It will be clear that French Christianity was going to be quite different, largely because the culture that was baptized with Clovis was so very different from the 'civilized' Romano-Gallic culture which had preceded it. At one level, the Arian Goths in the south and in Iberia were more 'civilized', to the point that when Clovis announced his intention to liberate the Catholic Gauls from their oppression under the heretical Goths, those same Gauls preferred to fight with the Goths against the Franks. They lost, though, and willy-nilly found themselves part of a new, Catholic, France.
The Romans thought that the Franks were rough, uncouth and bellicose. They had a point. It took nigh on a millennium to arrive at the court of the Sun King. There is little to be astonished at that Eastern Christianity looked with barely-concealed or even open contempt at the Western Church, so deep it was in the arms (in both senses) of barbarians.
But we mustn't let the East get away with it altogether; its history, too, was brutal, and Christianity did little to ameliorate that. But the East had both subtlety and scholarship, and it took the Franks a few hundred years to acquire these, beginning under Charlemagne who initiated a deliberate policy of recreating the Western Empire, and began it by himself learning how to read, and of importing all the finest scholars he could find (like Alcuin of York).
One curious difference between East and West was that the East was in a fairly constant state of war; first with the Persians, and then with the Moslems. The West was (comparatively) peaceful; it has sometimes been said (and I'm not really sure how much credence to give this) that, lacking a great deal of real all-out war, the Franks' friskiness was in due course to be channelled into the Crusades, rather than being wasted in beating each other up.
The creation of the Holy Roman Empire had another curious side-effect. Until this point, the Western Church had been fairly undisputedly governed by the Papacy. But in time the Holy Roman Emperors came to want the same sort of influence over the Church that their opposite numbers in Constantinople exercised. In the middle ages, it developed into almost a dual authority structure in the West; some Christians looking to the Emperor, others to the Pope, for ecclesiastical leadership. It was to cause the 'Investiture Crisis', concerning who had the right to appoint bishops. There were even different theological schools. Sometimes the Imperial Church (as it were) seemed in the ascendent, and sometimes the Papal, as when in 1076/7 the Emperor Henry IV was reduced to kneeling barefoot in the snow at Canossa to beg the Pope's forgiveness.
In some ways, this 'Imperial' church survived in France where (as in some other countries) the King appointed the bishops and governed the Church as every other aspect of the country. I think that perhaps you could make a case that this Imperial-style was what Henry VIII was aiming at in his break from Rome. Not a new Church, as such, but independent and secular government of the Church in England. To many a Frenchman, the 'alliance of throne and altar', which essentially dates back to Clovis, is of the very essence of France. France, in this view, is not truly herself without the twin pillars of the monarchy and the Church. They will not disagree, however, that it went very wrong. From the late middle ages, the state began to exploit the Church for its own ends. Abbacies (and of course their incomes) were conferred on laymen whom the King wished to favour. Consequently monastic life went into steep decline. Bishoprics were conferred on politicians and civil servants for the same reasons; and it did not seem to matter much whether the man was a good one or not. Talleyrand, for instance, was, though a known unbeliever, appointed to the bishopric of Autun in the fateful year of 1789 for political reasons. This effective, principled, autonomy of the French Church is what is known as Gallicanism.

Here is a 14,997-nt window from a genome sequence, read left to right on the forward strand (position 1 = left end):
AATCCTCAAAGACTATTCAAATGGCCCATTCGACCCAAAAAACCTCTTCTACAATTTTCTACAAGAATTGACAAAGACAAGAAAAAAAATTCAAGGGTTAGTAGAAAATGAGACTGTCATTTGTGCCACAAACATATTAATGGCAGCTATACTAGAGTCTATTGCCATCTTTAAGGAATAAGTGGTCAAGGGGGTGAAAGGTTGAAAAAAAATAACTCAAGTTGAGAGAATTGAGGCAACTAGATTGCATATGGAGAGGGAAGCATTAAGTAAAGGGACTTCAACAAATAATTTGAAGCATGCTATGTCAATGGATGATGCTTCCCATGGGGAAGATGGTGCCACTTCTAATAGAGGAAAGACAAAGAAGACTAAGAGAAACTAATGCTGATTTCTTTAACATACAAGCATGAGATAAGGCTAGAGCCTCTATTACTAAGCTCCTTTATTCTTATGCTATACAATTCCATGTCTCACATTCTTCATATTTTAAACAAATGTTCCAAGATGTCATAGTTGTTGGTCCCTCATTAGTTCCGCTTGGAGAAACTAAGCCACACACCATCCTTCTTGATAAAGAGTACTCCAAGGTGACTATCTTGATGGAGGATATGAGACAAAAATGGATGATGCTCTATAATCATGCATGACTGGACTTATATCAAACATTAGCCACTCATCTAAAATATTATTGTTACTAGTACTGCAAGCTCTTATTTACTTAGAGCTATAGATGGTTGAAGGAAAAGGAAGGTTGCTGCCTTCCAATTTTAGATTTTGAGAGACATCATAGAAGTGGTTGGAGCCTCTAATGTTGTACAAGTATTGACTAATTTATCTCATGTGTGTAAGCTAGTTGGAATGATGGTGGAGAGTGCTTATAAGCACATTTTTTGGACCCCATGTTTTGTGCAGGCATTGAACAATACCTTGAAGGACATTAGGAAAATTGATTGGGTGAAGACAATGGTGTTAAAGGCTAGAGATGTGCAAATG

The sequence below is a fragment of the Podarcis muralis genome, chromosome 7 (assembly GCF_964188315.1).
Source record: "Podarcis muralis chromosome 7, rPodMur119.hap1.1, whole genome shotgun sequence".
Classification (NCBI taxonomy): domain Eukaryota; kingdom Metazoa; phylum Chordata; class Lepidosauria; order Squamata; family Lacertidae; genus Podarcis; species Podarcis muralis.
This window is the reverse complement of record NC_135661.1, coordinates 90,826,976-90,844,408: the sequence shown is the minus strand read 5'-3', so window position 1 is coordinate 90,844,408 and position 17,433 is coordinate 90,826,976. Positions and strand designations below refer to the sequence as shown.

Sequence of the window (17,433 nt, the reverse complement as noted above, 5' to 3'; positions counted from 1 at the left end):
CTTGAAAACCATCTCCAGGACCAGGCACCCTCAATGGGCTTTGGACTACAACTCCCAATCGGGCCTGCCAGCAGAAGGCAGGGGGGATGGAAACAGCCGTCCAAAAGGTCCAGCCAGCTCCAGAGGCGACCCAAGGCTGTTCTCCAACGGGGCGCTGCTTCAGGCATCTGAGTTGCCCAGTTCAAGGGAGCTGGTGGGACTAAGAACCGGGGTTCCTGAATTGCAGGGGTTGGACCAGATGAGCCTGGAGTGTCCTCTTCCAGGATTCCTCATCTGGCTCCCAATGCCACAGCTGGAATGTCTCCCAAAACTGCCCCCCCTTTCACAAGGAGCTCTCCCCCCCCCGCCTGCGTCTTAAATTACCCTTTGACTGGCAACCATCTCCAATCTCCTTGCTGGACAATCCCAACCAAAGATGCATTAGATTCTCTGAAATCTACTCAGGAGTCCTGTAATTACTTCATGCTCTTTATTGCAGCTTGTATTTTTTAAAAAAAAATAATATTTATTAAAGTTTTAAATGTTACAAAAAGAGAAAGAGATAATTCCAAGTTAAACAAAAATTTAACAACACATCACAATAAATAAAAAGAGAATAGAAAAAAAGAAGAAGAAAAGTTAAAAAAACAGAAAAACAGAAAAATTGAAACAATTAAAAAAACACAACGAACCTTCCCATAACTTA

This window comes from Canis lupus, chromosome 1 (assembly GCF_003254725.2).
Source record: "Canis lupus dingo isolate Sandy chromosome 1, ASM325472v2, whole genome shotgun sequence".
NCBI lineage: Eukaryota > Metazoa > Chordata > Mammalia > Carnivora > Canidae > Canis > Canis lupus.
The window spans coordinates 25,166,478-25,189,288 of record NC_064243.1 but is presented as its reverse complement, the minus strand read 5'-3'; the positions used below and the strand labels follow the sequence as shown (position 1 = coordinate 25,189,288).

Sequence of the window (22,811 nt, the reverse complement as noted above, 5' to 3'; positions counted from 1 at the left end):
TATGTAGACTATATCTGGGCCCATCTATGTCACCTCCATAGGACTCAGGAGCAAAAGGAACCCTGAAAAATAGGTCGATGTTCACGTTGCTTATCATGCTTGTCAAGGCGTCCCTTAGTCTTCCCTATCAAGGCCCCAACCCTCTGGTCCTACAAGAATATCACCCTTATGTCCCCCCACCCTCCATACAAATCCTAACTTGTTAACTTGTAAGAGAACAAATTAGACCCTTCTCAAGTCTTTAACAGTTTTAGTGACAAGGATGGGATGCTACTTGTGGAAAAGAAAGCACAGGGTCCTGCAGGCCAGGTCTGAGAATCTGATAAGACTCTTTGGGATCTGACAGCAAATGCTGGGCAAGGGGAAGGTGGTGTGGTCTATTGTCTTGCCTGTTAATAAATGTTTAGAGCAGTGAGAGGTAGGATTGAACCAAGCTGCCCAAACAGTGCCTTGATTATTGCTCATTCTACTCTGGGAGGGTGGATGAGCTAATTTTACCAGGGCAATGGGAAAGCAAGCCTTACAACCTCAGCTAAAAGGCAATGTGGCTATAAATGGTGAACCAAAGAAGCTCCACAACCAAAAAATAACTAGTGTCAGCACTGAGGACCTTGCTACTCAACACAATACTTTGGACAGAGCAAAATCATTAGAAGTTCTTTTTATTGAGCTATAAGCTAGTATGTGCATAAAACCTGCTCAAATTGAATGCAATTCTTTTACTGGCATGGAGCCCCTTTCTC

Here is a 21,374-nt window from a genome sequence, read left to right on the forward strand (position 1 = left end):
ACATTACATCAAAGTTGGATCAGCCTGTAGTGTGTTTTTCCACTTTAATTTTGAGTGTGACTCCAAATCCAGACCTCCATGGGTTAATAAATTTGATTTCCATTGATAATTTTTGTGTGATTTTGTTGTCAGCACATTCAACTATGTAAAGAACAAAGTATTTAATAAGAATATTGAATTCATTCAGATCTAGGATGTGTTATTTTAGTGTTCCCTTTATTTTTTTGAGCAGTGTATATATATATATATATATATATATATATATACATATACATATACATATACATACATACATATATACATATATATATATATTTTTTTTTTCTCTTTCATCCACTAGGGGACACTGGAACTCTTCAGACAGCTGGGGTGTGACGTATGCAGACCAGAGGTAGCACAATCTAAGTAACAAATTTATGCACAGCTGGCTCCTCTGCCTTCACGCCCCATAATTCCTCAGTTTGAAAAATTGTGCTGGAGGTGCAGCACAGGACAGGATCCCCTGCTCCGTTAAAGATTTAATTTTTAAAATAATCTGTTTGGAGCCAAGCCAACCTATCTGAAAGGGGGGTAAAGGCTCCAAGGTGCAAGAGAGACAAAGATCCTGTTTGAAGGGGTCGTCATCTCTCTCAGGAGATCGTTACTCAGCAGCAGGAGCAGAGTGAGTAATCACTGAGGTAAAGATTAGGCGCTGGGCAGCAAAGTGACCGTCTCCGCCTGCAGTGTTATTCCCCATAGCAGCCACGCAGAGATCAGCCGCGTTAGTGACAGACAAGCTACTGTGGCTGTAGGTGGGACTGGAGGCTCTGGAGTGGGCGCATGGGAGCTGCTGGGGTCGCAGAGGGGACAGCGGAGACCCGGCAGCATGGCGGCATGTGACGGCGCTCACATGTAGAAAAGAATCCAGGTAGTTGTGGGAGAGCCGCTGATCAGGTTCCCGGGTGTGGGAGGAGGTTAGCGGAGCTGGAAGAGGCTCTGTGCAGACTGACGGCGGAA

There were other negative influences also. The wars of religion during the Renaissance were truly terrible. Catholicism triumphed in the end, but it waded through seas of blood in order to do so. The famous cynical comment of Henry of Navarre, a Protestant who converted to Catholicism when confronted with the resolute Catholicism of Paris which was the the only obstacle preventing his taking the crown as Henry IV, that 'Paris was worth a Mass' suggests that, really, the wars had done much to wipe out the fervour of the high middle ages.
Some fervour did return, of course. There were saints, great saints like St Vincent de Paul, St Margaret Mary Alacoque and many others, but much of the fervour was found in the new half-Protestant and 'charismatic' heresy of Jansenism. It, too, was ruthlessly stamped out, but, like Gallicanism, its ghost continued to haunt the French Church for many years. Some would say that it still does.